Sunday, December 8, 2013
By Gillian Graham email@example.com
(Continued from page 1)
Denali Wright, 33, of Portland, photographed Tuesday, May 14, 2013, underwent a double mastectomy to prevent her chance of being diagnosed with breast cancer.
Actress Angelina Jolie wrote in a New York Times opinion piece Tuesday that she is BRCA-positive and had a preventive double mastectomy. Jolie, whose mother died of ovarian cancer, said she had an 87 percent chance of getting breast cancer, but that risk is now just 5 percent because of the surgery.
The surgery can cost tens of thousands of dollars, depending on the extent of the procedure and reconstruction.
That lack of coverage, including for low-income patients covered by MaineCare, makes it all the more important for people to have conversations about their family history and risk factors, Inhorn said.
Although the genetic testing has been done for at least a decade, there is still "a lot of fear about genetic risk and testing," Inhorn said.
Sometimes, families are fearful about what the testing will show because of the implications for their own health, he said.
Other patients may find relief in knowing their risk factor and their treatment options. A woman who chooses not to have a double mastectomy or have her ovaries removed may opt for increased screening or treatment with medication.
"It can be very emotional, but for most (patients) it's almost a relief to know they have this, their level of risk and that they can do something about it," Hoekstra said.
Denali Wright, who's a pharmacist with Apothecary by Design, said she has a strong family history of cancer. Her father had cancer when she was a child, and her mother had it a few years later. Both survived. A grandmother, a great-grandmother and a great-great-grandmother also were diagnosed with cancer.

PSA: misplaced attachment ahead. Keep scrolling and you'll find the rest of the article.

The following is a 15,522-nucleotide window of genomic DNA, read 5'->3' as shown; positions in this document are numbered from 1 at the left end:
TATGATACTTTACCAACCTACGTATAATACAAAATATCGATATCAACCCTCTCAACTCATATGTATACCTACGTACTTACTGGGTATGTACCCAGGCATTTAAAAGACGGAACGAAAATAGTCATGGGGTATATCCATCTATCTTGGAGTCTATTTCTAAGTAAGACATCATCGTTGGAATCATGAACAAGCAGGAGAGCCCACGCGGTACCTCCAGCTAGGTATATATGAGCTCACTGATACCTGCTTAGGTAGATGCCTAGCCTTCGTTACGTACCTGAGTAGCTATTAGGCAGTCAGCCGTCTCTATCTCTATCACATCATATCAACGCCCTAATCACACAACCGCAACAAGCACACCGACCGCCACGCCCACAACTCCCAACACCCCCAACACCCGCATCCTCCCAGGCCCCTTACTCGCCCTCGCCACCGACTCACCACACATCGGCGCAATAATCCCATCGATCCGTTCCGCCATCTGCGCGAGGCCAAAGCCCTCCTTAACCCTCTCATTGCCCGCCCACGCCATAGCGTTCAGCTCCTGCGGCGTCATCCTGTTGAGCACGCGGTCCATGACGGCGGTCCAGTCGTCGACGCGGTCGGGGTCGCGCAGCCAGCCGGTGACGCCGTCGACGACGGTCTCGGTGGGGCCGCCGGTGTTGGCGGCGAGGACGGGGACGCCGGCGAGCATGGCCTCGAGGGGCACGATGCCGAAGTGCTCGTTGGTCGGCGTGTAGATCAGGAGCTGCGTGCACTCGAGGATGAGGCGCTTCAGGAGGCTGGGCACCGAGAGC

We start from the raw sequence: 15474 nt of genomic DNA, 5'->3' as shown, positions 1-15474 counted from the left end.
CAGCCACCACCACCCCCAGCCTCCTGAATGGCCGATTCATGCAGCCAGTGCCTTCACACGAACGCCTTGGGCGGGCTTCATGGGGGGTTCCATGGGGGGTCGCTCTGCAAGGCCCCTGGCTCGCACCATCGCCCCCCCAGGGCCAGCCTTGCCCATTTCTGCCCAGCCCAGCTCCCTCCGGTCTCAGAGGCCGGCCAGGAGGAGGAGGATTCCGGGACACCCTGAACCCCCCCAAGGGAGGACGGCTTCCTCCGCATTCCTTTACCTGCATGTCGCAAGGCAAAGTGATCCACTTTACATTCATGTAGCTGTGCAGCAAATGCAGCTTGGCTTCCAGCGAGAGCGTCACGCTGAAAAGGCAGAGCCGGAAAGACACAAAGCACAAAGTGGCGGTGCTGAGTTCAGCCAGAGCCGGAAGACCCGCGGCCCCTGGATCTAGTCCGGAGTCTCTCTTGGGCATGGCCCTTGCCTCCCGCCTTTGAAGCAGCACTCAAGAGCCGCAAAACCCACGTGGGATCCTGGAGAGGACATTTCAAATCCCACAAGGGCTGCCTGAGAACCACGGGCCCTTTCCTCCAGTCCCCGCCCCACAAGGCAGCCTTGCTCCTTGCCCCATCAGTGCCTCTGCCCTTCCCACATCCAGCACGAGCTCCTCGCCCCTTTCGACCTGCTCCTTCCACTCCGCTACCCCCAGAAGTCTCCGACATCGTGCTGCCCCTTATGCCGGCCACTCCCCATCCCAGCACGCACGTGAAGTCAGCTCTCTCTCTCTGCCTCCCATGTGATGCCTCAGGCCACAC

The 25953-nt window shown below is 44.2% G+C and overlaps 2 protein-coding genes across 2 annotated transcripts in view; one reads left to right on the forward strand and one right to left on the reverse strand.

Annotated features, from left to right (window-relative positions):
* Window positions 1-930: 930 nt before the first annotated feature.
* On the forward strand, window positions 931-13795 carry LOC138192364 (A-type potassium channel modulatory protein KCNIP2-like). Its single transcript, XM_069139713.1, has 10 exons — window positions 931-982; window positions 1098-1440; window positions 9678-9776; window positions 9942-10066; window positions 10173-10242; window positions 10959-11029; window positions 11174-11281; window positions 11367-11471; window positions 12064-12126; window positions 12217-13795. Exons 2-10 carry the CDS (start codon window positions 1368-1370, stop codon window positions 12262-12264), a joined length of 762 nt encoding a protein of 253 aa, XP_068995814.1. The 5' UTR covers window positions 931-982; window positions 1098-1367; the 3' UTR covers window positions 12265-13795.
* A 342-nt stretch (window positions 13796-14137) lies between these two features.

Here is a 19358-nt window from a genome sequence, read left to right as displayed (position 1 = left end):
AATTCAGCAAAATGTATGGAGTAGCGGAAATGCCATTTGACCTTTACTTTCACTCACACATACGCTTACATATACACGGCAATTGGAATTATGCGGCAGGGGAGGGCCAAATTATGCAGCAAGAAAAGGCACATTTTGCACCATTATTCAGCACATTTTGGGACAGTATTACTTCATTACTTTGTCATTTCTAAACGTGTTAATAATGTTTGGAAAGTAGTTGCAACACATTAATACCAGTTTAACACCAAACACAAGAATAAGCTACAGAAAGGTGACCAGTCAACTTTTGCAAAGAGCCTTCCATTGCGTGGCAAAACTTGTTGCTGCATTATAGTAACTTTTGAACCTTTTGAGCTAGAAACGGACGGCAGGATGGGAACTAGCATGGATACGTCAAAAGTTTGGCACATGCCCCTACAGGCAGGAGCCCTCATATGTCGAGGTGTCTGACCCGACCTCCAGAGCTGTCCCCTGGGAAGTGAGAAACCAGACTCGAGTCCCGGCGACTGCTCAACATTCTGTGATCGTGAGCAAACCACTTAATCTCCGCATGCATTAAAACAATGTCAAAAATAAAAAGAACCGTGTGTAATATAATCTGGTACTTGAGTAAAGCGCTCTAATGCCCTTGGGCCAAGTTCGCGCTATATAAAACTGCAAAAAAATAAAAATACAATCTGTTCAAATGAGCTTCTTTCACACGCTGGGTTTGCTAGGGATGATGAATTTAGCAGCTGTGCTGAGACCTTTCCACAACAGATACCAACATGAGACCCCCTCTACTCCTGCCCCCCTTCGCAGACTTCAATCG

Even though her mother survived, "it was very difficult to watch her go through that," Wright said.
For years, her mother's doctor encouraged her to get genetic testing, largely to determine whether Wright was at risk of being BRCA-positive. Men and women who have the mutation have a 50 percent chance of passing it on to their children.
Three years ago her mother, Sherry Cahoon, tested positive for the mutation and had a mastectomy on the breast she hadn't had removed during cancer treatment. Wright had her genetic testing done in Boston around the same time.
"It was kind of a family affair," Wright said.
Soon after she learned that she was BRCA-positive, Wright found a lump in her breast. She didn't hesitate to move forward with the preventive mastectomy, but she hasn't decided yet whether to have her ovaries removed.
"There was pretty much a guarantee at some point I'd have breast cancer," she said. "That wasn't something I was willing to gamble on."
Though she knew that her cancer risk would be reduced, Wright said the decision to go ahead with the surgery was tough. Afterward, she had to deal with new insecurities about her body.
"To know, at 30 years old, I'm going to have scarring and will no longer have my own breasts was very emotional," she said.
Through it all, her family members -- especially her husband, Harry -- were very supportive because "they're huge champions of doing anything we can" to fight cancer.
On Tuesday morning, Wright got a text message from a friend joking that Jolie had followed Wright's lead and that "I was a trendsetter," she said.
"I would hope having Angelina Jolie being in the forefront would help other people," she said, "so they're not embarrassed or are more willing to talk about it."
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